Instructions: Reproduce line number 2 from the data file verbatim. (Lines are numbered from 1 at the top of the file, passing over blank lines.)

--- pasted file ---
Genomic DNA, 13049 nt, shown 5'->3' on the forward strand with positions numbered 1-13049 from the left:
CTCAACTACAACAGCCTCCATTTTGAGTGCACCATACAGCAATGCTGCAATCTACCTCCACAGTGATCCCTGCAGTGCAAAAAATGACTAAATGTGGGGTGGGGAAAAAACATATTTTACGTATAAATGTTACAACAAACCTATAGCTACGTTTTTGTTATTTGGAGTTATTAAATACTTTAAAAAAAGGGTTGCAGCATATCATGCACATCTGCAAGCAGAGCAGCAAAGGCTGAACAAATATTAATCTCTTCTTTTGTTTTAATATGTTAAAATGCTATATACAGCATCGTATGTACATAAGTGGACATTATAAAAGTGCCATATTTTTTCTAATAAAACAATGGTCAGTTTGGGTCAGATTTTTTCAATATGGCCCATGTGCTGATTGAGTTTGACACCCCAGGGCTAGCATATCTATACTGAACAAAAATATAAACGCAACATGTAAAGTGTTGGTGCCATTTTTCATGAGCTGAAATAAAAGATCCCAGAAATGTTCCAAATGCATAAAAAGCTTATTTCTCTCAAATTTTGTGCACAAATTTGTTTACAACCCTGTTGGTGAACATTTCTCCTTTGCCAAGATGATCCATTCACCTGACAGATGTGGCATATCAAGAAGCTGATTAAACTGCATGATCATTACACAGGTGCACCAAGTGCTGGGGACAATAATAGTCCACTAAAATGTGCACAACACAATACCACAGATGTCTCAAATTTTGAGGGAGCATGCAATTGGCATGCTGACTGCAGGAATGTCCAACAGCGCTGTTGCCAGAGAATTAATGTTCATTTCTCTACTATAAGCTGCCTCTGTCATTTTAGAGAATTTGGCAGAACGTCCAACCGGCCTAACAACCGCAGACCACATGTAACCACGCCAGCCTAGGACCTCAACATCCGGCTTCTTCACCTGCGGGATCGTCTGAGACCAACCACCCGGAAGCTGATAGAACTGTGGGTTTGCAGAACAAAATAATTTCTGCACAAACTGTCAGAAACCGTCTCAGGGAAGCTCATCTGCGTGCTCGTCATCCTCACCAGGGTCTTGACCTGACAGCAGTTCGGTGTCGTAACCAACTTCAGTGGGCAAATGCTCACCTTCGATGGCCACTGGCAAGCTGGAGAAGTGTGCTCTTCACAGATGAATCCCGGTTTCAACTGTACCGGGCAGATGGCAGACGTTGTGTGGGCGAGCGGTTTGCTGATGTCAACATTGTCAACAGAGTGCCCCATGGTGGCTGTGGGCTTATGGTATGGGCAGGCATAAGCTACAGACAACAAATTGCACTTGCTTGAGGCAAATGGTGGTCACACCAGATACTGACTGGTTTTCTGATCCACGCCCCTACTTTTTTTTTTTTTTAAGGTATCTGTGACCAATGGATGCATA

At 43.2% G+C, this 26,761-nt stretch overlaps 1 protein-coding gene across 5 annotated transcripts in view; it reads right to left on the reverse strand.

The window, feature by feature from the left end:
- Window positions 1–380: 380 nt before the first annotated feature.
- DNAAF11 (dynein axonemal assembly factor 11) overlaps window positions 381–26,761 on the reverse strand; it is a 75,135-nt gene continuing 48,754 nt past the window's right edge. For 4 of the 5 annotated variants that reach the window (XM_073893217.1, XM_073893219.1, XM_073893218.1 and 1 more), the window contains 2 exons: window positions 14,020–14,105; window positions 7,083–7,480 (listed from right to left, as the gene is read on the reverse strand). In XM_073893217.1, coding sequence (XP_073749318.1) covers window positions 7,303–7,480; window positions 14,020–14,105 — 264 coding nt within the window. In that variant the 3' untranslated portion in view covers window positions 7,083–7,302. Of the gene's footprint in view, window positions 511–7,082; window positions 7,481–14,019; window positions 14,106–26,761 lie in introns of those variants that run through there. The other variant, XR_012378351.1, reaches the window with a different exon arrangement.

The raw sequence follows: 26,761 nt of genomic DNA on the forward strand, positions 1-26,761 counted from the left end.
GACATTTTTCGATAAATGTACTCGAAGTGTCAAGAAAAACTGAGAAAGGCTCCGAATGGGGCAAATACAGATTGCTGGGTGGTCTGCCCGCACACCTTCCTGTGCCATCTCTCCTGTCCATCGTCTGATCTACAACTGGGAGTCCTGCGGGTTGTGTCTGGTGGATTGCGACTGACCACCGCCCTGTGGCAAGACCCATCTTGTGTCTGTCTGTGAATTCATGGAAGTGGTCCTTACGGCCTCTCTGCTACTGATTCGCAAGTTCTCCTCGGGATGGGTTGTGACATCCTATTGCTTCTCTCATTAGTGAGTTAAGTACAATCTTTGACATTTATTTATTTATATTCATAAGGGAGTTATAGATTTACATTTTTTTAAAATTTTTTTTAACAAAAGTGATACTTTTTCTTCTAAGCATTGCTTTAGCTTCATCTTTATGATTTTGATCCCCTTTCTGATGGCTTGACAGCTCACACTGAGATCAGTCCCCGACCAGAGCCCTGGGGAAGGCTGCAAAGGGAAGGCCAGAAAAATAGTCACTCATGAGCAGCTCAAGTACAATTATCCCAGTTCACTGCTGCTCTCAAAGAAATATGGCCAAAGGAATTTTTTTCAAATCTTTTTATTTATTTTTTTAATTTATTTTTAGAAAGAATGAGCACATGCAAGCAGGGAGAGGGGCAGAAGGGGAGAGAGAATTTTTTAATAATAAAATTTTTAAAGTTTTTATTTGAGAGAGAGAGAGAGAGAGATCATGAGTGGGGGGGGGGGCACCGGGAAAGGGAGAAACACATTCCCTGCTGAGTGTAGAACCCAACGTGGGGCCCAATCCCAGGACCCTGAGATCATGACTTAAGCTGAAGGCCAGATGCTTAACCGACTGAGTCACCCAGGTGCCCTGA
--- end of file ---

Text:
CTCAACTACAACAGCCTCCATTTTGAGTGCACCATACAGCAATGCTGCAATCTACCTCCACAGTGATCCCTGCAGTGCAAAAAATGACTAAATGTGGGGTGGGGAAAAAACATATTTTACGTATAAATGTTACAACAAACCTATAGCTACGTTTTTGTTATTTGGAGTTATTAAATACTTTAAAAAAAGGGTTGCAGCATATCATGCACATCTGCAAGCAGAGCAGCAAAGGCTGAACAAATATTAATCTCTTCTTTTGTTTTAATATGTTAAAATGCTATATACAGCATCGTATGTACATAAGTGGACATTATAAAAGTGCCATATTTTTTCTAATAAAACAATGGTCAGTTTGGGTCAGATTTTTTCAATATGGCCCATGTGCTGATTGAGTTTGACACCCCAGGGCTAGCATATCTATACTGAACAAAAATATAAACGCAACATGTAAAGTGTTGGTGCCATTTTTCATGAGCTGAAATAAAAGATCCCAGAAATGTTCCAAATGCATAAAAAGCTTATTTCTCTCAAATTTTGTGCACAAATTTGTTTACAACCCTGTTGGTGAACATTTCTCCTTTGCCAAGATGATCCATTCACCTGACAGATGTGGCATATCAAGAAGCTGATTAAACTGCATGATCATTACACAGGTGCACCAAGTGCTGGGGACAATAATAGTCCACTAAAATGTGCACAACACAATACCACAGATGTCTCAAATTTTGAGGGAGCATGCAATTGGCATGCTGACTGCAGGAATGTCCAACAGCGCTGTTGCCAGAGAATTAATGTTCATTTCTCTACTATAAGCTGCCTCTGTCATTTTAGAGAATTTGGCAGAACGTCCAACCGGCCTAACAACCGCAGACCACATGTAACCACGCCAGCCTAGGACCTCAACATCCGGCTTCTTCACCTGCGGGATCGTCTGAGACCAACCACCCGGAAGCTGATAGAACTGTGGGTTTGCAGAACAAAATAATTTCTGCACAAACTGTCAGAAACCGTCTCAGGGAAGCTCATCTGCGTGCTCGTCATCCTCACCAGGGTCTTGACCTGACAGCAGTTCGGTGTCGTAACCAACTTCAGTGGGCAAATGCTCACCTTCGATGGCCACTGGCAAGCTGGAGAAGTGTGCTCTTCACAGATGAATCCCGGTTTCAACTGTACCGGGCAGATGGCAGACGTTGTGTGGGCGAGCGGTTTGCTGATGTCAACATTGTCAACAGAGTGCCCCATGGTGGCTGTGGGCTTATGGTATGGGCAGGCATAAGCTACAGACAACAAATTGCACTTGCTTGAGGCAAATGGTGGTCACACCAGATACTGACTGGTTTTCTGATCCACGCCCCTACTTTTTTTTTTTTTTAAGGTATCTGTGACCAATGGATGCATA